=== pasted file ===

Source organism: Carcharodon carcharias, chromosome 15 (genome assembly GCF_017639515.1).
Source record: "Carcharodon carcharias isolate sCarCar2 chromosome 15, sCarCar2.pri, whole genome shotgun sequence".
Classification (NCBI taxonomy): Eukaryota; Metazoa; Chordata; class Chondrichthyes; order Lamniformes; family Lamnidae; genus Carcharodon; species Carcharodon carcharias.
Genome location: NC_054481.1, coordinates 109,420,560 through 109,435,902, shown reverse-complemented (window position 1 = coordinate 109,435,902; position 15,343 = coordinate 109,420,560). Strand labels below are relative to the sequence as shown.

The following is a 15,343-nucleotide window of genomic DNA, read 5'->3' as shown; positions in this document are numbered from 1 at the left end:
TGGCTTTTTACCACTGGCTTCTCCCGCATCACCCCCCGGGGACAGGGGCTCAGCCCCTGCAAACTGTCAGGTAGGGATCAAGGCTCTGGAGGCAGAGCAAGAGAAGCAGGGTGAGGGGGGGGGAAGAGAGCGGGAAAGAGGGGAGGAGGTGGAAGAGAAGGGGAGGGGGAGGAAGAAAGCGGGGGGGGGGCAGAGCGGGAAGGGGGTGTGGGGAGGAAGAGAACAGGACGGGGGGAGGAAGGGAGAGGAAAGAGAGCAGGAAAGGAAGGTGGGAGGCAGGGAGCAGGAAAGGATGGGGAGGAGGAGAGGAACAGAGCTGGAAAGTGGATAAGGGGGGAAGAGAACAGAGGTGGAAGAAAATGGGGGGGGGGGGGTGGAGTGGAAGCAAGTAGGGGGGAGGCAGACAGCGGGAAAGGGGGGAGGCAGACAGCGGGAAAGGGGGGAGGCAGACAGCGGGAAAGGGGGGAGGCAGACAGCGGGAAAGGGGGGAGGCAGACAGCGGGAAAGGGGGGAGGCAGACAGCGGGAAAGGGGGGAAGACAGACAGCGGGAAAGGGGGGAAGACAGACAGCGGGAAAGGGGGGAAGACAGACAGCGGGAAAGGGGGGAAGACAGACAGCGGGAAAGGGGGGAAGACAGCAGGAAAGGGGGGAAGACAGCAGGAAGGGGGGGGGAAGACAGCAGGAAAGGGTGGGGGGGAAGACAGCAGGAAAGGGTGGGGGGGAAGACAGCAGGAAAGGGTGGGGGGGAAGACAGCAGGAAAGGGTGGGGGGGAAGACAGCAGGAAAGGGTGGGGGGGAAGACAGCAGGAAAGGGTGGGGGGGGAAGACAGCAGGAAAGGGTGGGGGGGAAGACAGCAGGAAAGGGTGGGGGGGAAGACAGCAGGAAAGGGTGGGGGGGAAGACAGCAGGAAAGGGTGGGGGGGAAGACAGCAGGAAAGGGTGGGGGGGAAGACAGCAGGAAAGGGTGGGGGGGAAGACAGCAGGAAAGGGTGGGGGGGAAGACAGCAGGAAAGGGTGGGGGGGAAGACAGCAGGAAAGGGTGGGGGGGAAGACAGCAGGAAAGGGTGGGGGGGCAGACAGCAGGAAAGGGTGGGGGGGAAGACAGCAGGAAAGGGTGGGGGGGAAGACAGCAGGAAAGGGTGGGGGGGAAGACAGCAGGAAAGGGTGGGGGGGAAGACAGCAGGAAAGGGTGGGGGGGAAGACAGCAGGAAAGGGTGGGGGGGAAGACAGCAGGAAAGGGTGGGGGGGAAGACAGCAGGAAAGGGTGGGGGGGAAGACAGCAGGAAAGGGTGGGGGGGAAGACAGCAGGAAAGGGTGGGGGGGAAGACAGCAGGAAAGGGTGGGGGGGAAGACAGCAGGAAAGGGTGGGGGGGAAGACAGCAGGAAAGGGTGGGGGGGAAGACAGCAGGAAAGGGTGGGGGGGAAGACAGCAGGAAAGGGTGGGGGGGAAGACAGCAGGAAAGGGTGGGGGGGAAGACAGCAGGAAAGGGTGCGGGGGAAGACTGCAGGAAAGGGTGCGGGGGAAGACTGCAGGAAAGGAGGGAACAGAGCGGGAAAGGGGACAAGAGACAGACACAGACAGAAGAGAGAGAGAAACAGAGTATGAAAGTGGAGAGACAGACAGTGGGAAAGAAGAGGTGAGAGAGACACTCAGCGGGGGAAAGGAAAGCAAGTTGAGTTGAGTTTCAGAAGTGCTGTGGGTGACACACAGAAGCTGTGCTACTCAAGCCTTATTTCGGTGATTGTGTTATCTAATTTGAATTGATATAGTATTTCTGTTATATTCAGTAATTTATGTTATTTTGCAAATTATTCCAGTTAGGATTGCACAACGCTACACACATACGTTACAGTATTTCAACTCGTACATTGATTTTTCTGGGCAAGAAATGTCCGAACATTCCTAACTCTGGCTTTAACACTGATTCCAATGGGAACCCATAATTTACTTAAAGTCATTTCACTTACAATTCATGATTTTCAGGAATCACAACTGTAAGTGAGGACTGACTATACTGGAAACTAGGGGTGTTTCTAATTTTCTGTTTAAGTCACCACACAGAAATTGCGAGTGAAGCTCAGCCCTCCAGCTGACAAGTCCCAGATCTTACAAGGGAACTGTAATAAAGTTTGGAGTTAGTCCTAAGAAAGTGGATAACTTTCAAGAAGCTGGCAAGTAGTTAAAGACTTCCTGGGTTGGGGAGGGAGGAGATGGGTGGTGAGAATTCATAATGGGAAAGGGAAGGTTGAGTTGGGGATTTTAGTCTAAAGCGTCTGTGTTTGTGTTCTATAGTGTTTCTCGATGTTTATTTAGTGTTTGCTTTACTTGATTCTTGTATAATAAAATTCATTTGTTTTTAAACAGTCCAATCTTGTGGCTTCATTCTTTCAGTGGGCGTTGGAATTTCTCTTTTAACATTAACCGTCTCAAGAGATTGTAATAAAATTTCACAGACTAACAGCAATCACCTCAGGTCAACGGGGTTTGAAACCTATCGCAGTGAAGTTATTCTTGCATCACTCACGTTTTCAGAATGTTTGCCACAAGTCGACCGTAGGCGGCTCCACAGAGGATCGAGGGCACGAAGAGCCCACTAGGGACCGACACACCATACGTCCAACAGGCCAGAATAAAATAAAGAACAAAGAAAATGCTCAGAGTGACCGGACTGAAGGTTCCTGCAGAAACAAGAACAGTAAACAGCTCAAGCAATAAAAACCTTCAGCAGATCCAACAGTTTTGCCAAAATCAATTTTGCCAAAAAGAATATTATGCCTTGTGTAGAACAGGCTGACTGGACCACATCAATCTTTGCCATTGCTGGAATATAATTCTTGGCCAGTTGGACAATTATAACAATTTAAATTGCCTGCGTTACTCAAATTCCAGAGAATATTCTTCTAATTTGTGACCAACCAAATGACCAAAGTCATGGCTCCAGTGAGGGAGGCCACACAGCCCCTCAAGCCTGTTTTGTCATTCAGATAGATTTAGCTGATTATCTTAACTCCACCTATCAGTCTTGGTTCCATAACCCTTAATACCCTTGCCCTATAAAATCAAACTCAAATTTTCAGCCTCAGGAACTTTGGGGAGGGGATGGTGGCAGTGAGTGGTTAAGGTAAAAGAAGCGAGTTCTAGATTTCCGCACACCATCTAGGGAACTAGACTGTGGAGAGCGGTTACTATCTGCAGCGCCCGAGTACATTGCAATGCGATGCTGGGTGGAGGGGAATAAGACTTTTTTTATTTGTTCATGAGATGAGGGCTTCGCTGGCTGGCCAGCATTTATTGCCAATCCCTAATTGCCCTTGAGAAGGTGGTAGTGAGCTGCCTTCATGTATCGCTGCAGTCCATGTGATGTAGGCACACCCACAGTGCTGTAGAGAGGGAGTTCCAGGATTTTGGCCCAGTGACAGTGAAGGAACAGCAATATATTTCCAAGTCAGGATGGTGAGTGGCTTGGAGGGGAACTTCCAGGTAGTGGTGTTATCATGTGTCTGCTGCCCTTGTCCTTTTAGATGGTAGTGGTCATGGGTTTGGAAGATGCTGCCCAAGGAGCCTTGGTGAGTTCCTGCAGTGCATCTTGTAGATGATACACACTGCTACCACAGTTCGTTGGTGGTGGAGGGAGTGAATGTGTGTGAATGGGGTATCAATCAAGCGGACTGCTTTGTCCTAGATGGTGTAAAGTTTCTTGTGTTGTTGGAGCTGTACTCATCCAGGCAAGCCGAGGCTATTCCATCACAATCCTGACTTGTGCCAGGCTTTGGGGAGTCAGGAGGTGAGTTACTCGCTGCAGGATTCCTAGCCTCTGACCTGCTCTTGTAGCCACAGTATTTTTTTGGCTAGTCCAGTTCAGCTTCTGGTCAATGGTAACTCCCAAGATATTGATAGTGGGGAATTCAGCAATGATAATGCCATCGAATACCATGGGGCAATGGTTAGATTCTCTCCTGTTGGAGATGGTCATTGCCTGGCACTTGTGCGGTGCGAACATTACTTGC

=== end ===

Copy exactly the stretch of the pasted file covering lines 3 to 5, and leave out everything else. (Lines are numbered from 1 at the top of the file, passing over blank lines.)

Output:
Classification (NCBI taxonomy): Eukaryota; Metazoa; Chordata; class Chondrichthyes; order Lamniformes; family Lamnidae; genus Carcharodon; species Carcharodon carcharias.
Genome location: NC_054481.1, coordinates 109,420,560 through 109,435,902, shown reverse-complemented (window position 1 = coordinate 109,435,902; position 15,343 = coordinate 109,420,560). Strand labels below are relative to the sequence as shown.

The following is a 15,343-nucleotide window of genomic DNA, read 5'->3' as shown; positions in this document are numbered from 1 at the left end: